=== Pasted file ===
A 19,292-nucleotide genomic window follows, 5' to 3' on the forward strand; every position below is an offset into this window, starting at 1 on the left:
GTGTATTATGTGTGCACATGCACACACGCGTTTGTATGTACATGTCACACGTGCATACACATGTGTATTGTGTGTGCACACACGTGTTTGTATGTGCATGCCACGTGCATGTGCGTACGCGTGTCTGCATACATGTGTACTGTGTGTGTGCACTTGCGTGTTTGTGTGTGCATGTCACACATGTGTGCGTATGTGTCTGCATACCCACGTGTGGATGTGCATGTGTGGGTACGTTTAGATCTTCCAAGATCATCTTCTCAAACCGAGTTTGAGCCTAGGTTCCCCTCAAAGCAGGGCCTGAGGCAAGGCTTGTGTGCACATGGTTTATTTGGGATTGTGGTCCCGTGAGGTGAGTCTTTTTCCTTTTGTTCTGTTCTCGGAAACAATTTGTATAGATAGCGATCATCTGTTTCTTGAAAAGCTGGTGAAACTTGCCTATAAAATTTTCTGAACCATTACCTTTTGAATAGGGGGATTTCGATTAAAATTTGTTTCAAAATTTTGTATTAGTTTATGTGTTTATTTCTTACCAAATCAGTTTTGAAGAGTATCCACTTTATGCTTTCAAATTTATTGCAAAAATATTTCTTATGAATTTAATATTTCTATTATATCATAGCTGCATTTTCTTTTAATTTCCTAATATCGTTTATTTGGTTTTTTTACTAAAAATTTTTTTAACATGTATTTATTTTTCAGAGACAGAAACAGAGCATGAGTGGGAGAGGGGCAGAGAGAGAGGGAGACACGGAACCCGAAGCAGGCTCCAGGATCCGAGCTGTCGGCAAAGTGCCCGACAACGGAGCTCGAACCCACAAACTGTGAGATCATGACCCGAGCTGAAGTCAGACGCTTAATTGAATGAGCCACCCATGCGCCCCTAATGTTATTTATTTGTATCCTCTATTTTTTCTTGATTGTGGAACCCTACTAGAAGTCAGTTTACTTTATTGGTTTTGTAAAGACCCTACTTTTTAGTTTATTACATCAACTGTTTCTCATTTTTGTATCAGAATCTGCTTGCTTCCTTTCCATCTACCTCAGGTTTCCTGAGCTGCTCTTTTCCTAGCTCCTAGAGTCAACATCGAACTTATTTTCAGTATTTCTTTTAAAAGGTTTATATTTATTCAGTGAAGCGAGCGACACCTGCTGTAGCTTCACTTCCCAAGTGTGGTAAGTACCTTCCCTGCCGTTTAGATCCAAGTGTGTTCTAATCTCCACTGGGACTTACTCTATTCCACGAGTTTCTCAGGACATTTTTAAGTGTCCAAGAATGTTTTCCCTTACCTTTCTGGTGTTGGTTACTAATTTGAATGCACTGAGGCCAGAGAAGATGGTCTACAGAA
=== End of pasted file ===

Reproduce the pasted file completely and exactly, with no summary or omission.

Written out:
A 19,292-nucleotide genomic window follows, 5' to 3' on the forward strand; every position below is an offset into this window, starting at 1 on the left:
GTGTATTATGTGTGCACATGCACACACGCGTTTGTATGTACATGTCACACGTGCATACACATGTGTATTGTGTGTGCACACACGTGTTTGTATGTGCATGCCACGTGCATGTGCGTACGCGTGTCTGCATACATGTGTACTGTGTGTGTGCACTTGCGTGTTTGTGTGTGCATGTCACACATGTGTGCGTATGTGTCTGCATACCCACGTGTGGATGTGCATGTGTGGGTACGTTTAGATCTTCCAAGATCATCTTCTCAAACCGAGTTTGAGCCTAGGTTCCCCTCAAAGCAGGGCCTGAGGCAAGGCTTGTGTGCACATGGTTTATTTGGGATTGTGGTCCCGTGAGGTGAGTCTTTTTCCTTTTGTTCTGTTCTCGGAAACAATTTGTATAGATAGCGATCATCTGTTTCTTGAAAAGCTGGTGAAACTTGCCTATAAAATTTTCTGAACCATTACCTTTTGAATAGGGGGATTTCGATTAAAATTTGTTTCAAAATTTTGTATTAGTTTATGTGTTTATTTCTTACCAAATCAGTTTTGAAGAGTATCCACTTTATGCTTTCAAATTTATTGCAAAAATATTTCTTATGAATTTAATATTTCTATTATATCATAGCTGCATTTTCTTTTAATTTCCTAATATCGTTTATTTGGTTTTTTTACTAAAAATTTTTTTAACATGTATTTATTTTTCAGAGACAGAAACAGAGCATGAGTGGGAGAGGGGCAGAGAGAGAGGGAGACACGGAACCCGAAGCAGGCTCCAGGATCCGAGCTGTCGGCAAAGTGCCCGACAACGGAGCTCGAACCCACAAACTGTGAGATCATGACCCGAGCTGAAGTCAGACGCTTAATTGAATGAGCCACCCATGCGCCCCTAATGTTATTTATTTGTATCCTCTATTTTTTCTTGATTGTGGAACCCTACTAGAAGTCAGTTTACTTTATTGGTTTTGTAAAGACCCTACTTTTTAGTTTATTACATCAACTGTTTCTCATTTTTGTATCAGAATCTGCTTGCTTCCTTTCCATCTACCTCAGGTTTCCTGAGCTGCTCTTTTCCTAGCTCCTAGAGTCAACATCGAACTTATTTTCAGTATTTCTTTTAAAAGGTTTATATTTATTCAGTGAAGCGAGCGACACCTGCTGTAGCTTCACTTCCCAAGTGTGGTAAGTACCTTCCCTGCCGTTTAGATCCAAGTGTGTTCTAATCTCCACTGGGACTTACTCTATTCCACGAGTTTCTCAGGACATTTTTAAGTGTCCAAGAATGTTTTCCCTTACCTTTCTGGTGTTGGTTACTAATTTGAATGCACTGAGGCCAGAGAAGATGGTCTACAGAA